Description & Technical information

This stunning work by Armand Guillaumin is the
epitome of his later expressive works with its bold colour palette and short
punchy brushstrokes, reminiscent of the Fauves. Guillaumin has been called the
‘lost’ Impressionist due to being relatively unknown despite being one of the
original Impressionists who exhibited at the first Impressionist Exhibition in
1874. Here, one can see the interest in light and en plein-air painting but the brushstrokes are looser and more
vigorous. The lyrical zest and vigorousness of his brushstrokes resemble his
paintings to those of Van Gogh, his contemporary and friend, and influenced the
young Matisse. Guillaumin, who was the son of a working-class family, was
always interested in the spaces inhabited and used by the working class, like
here, where the haystacks hint at industry in the idealistic landscape.  He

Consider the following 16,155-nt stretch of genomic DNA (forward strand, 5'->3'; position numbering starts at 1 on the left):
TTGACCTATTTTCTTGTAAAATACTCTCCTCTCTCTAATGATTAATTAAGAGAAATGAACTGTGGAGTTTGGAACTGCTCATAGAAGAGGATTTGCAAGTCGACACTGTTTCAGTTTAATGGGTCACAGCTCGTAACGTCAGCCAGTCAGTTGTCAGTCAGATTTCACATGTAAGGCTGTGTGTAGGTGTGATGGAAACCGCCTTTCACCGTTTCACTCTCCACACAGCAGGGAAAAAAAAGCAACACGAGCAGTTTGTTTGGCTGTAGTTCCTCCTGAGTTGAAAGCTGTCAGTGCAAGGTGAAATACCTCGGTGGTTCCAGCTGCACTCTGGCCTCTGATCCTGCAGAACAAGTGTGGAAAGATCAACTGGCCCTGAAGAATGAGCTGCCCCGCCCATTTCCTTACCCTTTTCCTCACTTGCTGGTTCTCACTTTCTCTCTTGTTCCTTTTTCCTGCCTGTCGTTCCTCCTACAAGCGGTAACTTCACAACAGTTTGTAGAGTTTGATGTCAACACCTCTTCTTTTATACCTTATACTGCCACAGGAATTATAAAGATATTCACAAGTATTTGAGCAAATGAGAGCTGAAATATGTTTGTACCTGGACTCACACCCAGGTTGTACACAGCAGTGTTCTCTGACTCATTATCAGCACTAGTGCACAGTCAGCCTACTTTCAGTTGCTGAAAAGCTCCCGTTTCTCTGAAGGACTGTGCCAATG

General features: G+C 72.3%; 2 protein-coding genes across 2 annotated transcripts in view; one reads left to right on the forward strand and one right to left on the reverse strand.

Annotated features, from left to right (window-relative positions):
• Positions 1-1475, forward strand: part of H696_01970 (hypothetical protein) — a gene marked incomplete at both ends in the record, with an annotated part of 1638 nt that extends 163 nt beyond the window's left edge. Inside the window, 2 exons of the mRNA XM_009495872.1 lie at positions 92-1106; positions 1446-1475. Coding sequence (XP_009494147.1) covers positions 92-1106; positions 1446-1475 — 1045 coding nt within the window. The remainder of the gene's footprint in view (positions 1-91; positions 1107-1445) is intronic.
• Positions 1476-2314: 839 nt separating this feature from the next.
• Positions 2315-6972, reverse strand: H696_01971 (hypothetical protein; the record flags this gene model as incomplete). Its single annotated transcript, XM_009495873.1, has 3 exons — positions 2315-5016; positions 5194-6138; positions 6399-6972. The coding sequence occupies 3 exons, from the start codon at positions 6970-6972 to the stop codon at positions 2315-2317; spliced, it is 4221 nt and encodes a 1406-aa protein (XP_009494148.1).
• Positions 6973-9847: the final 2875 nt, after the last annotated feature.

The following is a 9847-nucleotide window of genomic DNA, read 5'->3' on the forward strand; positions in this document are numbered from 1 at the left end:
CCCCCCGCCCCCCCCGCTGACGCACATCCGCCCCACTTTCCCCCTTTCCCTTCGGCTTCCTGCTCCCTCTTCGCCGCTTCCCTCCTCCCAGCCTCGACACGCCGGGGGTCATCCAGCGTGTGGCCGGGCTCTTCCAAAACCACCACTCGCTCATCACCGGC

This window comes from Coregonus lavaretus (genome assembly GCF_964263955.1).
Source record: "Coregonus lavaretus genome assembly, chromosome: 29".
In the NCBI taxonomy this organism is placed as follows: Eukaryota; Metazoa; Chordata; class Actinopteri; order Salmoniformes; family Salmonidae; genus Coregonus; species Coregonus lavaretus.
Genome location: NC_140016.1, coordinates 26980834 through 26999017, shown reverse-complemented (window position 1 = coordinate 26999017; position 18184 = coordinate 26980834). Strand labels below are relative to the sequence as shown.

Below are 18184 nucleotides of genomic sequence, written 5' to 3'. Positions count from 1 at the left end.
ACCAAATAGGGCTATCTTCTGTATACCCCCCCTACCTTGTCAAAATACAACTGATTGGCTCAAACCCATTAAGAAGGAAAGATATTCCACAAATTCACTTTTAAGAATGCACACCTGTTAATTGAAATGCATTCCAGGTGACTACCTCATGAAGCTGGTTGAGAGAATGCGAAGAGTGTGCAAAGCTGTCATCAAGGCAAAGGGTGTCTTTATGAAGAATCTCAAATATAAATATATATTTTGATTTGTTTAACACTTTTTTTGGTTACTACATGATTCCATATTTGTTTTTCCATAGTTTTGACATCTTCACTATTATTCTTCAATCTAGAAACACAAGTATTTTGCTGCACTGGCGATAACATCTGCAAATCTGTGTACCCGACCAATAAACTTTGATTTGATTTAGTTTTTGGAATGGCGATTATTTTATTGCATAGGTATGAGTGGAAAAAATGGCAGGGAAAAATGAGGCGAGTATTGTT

shows it as a place of ambiguity, where conventional distinctions between urban
and rural, city and country are no longer clear.

Date:  1907
Period:  20th century
Origin:  France
Medium: Oil on canvas

Signed ‘Guillaumin’ (lower
right); dated (verso)

Dimensions: 54.1 x 72.39 cm (21¹/₄ x 28¹/₂ inches)

Galerie Druet, Paris;

Private Collection, France;

Private Collection, United States;

Private Collection, United Kingdom


Georges Serret & Dominique Fabiani, Armand
Guillaumin, Catalogue raisonné de l’oeuvre peint, Paris, 1971, no. 576,
illustrated n.p.

Categories: Paintings, Drawings & Prints